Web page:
Is a deliberate shaping of the mixture of virtual and 'real-life' interaction in online communities a crucial condition for diminishing the typical problems of knowledge sharing? Typical problems that increase the risk of failure are: a lack of trust between members, free rider behavior (the presence of members who profit from the discussions without contributing themselves), and a lack of stable membership. The project attempts to answer two questions: a) how often do these different problems emerge in online communities? and b) does a mixture of virtual and 'real-life' interaction of at least some members -in contrast to 'purely virtual' interaction- reduce the prevalence of the problems that the whole community faces? Since the mixture of virtual and 'real-life' interaction of at least some members, that is the degree of embeddedness of an online community of practice, can be influenced, knowledge about the impact of the degree of embeddedness (question b) is an important input to the design and management of online communities. Knowledge about the prevalence of the different problems (question a) is crucial for focusing the knowledge management efforts in different types of online communities on their most prevalent problems. A deliberate community design and community management can reduce the emergence of problems and make the online community more successful for all members.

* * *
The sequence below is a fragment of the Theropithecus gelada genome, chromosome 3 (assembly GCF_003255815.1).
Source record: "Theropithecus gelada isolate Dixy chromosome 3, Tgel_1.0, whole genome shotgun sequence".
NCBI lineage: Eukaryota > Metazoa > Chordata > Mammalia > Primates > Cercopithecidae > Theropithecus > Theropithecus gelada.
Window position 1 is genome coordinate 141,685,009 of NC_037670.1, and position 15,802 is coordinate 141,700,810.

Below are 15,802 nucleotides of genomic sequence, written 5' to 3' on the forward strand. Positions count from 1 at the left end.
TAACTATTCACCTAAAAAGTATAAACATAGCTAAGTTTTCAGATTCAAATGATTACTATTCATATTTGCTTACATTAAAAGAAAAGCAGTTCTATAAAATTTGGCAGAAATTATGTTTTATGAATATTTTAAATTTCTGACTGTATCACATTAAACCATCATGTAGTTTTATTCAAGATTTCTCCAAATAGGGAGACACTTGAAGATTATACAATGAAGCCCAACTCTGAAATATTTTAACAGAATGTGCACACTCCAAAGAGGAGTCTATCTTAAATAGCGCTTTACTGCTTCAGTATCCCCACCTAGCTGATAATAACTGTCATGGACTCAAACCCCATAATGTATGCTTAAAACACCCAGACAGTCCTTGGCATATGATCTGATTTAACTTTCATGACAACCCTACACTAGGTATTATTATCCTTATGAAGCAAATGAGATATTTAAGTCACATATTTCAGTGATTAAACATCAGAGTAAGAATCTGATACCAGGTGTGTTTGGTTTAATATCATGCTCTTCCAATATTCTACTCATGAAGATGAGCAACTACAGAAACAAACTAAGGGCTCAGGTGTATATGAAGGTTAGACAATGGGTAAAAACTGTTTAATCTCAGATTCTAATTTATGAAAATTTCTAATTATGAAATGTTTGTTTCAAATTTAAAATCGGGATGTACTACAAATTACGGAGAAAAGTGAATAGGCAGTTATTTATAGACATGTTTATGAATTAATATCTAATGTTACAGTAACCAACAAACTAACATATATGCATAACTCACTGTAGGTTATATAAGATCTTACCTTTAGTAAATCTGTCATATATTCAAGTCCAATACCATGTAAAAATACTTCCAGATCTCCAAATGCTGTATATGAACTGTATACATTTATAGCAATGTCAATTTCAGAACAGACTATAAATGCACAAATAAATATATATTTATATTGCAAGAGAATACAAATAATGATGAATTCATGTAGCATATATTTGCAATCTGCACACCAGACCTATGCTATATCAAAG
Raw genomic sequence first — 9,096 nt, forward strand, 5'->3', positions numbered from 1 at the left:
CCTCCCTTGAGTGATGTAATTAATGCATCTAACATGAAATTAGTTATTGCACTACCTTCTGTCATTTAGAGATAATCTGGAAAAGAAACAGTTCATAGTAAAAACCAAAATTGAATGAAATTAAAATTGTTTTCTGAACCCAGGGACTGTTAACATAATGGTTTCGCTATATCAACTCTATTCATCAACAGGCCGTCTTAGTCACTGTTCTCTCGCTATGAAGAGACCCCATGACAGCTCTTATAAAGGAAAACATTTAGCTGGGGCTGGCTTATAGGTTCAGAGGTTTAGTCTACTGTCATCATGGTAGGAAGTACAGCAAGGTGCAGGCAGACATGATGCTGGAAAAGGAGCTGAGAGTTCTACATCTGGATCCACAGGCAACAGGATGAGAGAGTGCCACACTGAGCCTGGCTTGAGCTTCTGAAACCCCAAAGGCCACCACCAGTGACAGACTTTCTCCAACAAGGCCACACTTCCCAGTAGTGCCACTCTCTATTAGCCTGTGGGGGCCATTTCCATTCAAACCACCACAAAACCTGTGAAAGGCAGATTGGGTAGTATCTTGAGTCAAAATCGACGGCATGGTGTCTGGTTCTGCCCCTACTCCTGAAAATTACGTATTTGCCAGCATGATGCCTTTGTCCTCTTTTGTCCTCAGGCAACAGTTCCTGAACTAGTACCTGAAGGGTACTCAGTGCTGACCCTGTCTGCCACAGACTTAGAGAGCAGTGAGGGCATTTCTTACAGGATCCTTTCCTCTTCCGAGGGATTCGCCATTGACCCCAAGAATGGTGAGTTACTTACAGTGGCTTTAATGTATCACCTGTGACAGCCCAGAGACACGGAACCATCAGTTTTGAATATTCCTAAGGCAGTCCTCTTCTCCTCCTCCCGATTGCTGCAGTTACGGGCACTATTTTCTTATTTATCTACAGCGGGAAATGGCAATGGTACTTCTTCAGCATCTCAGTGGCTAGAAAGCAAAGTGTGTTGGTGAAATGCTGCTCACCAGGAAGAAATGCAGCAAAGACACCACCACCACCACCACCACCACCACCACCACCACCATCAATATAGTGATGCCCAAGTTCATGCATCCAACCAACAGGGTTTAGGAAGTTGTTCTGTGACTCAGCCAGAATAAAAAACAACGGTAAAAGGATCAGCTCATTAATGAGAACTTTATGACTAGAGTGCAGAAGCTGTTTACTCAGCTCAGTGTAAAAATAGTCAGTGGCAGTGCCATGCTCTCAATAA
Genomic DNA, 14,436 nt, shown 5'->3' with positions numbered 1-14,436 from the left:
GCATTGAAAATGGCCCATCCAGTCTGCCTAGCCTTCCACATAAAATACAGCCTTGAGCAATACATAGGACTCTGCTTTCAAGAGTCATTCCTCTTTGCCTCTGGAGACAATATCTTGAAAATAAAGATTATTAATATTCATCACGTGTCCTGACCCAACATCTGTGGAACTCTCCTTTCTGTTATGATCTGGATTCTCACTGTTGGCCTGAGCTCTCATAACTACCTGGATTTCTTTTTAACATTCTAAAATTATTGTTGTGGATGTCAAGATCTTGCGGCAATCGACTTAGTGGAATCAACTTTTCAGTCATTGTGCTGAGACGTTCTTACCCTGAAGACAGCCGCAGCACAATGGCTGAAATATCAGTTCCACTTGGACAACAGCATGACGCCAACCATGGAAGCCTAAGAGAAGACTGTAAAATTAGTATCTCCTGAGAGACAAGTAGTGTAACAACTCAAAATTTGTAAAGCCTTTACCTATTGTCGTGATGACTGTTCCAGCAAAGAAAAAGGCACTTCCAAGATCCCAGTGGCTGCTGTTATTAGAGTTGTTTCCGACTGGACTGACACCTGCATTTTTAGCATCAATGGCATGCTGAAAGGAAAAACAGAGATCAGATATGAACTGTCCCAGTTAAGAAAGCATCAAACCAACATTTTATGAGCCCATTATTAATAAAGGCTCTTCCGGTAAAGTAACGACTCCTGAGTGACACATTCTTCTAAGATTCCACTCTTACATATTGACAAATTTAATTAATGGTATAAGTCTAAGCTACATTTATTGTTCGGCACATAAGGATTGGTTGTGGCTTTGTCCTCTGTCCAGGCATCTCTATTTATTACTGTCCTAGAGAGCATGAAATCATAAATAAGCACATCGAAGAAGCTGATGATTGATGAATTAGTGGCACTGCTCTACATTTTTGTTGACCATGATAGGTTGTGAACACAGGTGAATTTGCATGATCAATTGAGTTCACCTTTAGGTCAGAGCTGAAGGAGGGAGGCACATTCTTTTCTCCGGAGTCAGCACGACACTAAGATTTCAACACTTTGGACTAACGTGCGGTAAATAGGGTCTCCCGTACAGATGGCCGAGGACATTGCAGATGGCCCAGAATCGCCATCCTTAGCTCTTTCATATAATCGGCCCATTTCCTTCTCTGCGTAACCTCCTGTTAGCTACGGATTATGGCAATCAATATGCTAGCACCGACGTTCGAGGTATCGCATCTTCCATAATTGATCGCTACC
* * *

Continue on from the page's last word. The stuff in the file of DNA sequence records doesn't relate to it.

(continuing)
|Place of Publication||Hilversum|
|Number of pages||59|
|Publication status||Published - 2006|